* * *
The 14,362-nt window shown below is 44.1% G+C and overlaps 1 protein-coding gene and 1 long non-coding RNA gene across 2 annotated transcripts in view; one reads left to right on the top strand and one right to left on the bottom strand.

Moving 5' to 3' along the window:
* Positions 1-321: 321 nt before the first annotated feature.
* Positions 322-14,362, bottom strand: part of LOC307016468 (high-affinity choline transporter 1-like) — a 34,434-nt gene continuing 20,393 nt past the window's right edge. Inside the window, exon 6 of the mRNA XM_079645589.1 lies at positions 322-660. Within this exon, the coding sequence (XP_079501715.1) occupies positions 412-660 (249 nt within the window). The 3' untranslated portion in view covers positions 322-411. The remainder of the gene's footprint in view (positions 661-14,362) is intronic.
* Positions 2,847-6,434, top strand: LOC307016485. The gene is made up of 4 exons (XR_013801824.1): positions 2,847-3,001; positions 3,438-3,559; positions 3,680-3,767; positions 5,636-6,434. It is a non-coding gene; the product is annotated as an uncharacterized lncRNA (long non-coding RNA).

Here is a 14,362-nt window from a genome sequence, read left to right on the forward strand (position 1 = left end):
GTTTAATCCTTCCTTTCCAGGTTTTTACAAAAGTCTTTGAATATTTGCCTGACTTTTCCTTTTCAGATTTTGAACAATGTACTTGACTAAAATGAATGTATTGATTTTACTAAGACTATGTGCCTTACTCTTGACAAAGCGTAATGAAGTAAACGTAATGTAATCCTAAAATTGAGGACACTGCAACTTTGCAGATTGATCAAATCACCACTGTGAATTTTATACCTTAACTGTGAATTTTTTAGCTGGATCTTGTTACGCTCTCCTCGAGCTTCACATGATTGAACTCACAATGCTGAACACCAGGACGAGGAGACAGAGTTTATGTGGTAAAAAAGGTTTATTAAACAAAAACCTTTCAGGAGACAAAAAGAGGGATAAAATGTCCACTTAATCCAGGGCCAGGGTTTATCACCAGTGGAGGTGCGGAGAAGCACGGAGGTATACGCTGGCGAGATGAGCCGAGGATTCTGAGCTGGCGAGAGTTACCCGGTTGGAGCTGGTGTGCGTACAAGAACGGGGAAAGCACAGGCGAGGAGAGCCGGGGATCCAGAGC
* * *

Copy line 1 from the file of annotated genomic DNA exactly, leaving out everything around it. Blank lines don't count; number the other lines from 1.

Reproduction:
The 14,362-nt window shown below is 44.1% G+C and overlaps 1 protein-coding gene and 1 long non-coding RNA gene across 2 annotated transcripts in view; one reads left to right on the top strand and one right to left on the bottom strand.